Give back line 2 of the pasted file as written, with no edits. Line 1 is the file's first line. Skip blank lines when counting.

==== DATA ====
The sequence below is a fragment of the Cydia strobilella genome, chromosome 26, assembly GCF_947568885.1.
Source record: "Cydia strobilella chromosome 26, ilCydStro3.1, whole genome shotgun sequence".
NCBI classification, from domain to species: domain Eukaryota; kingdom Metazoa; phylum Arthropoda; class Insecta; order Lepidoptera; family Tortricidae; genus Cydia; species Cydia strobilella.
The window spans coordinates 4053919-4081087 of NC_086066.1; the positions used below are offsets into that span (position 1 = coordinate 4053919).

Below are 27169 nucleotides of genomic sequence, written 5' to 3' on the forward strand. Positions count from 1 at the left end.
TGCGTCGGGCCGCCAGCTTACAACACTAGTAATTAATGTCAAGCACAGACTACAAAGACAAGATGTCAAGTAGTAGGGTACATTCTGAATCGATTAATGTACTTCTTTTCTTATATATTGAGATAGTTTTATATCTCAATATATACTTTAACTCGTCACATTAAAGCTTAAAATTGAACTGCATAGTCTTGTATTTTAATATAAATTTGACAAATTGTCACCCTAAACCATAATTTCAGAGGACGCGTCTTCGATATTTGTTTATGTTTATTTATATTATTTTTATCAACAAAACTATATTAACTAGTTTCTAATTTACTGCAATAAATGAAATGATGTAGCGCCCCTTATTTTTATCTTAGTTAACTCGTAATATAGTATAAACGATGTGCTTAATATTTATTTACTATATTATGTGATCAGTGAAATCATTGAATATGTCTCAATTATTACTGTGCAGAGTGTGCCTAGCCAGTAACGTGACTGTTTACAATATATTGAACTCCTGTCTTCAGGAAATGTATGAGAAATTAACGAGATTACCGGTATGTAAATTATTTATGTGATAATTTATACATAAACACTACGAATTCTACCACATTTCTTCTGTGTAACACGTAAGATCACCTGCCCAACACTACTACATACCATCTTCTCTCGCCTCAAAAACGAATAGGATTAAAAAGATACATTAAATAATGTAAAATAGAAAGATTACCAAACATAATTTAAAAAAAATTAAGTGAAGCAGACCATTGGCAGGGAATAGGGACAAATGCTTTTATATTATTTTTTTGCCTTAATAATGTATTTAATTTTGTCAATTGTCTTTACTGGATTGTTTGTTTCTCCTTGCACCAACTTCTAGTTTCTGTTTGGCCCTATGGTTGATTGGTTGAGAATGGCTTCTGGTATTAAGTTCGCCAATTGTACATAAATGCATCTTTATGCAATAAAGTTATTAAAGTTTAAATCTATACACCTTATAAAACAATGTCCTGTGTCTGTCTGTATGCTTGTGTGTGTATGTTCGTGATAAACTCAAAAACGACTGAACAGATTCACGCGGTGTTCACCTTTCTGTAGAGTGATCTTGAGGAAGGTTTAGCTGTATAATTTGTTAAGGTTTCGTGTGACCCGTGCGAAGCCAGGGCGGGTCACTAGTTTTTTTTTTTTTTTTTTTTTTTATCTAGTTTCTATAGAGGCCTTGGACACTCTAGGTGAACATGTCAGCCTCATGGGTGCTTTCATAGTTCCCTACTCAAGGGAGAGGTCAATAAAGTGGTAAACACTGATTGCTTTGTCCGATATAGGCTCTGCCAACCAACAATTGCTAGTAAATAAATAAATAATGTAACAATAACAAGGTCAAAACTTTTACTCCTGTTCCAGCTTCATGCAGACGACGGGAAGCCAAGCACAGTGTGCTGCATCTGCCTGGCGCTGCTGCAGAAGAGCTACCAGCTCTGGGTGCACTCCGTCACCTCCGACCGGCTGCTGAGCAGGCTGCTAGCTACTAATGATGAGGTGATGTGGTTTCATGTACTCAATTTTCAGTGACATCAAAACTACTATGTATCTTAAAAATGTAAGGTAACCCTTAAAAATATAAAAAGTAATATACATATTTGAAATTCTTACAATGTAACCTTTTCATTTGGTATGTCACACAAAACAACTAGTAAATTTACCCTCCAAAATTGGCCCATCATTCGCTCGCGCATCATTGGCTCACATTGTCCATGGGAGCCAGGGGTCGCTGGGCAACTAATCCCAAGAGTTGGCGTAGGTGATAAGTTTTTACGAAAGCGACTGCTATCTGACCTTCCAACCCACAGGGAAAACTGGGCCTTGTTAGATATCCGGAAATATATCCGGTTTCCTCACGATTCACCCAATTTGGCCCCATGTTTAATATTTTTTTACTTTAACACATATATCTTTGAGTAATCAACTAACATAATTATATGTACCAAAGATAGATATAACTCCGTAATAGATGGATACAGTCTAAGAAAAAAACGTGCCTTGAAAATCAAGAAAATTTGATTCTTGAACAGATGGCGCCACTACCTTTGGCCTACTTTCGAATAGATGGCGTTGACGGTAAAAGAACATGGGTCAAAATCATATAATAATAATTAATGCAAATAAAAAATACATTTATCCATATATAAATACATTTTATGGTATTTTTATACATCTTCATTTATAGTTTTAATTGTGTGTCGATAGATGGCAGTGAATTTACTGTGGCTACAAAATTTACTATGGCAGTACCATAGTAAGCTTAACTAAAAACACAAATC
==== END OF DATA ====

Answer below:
Source record: "Cydia strobilella chromosome 26, ilCydStro3.1, whole genome shotgun sequence".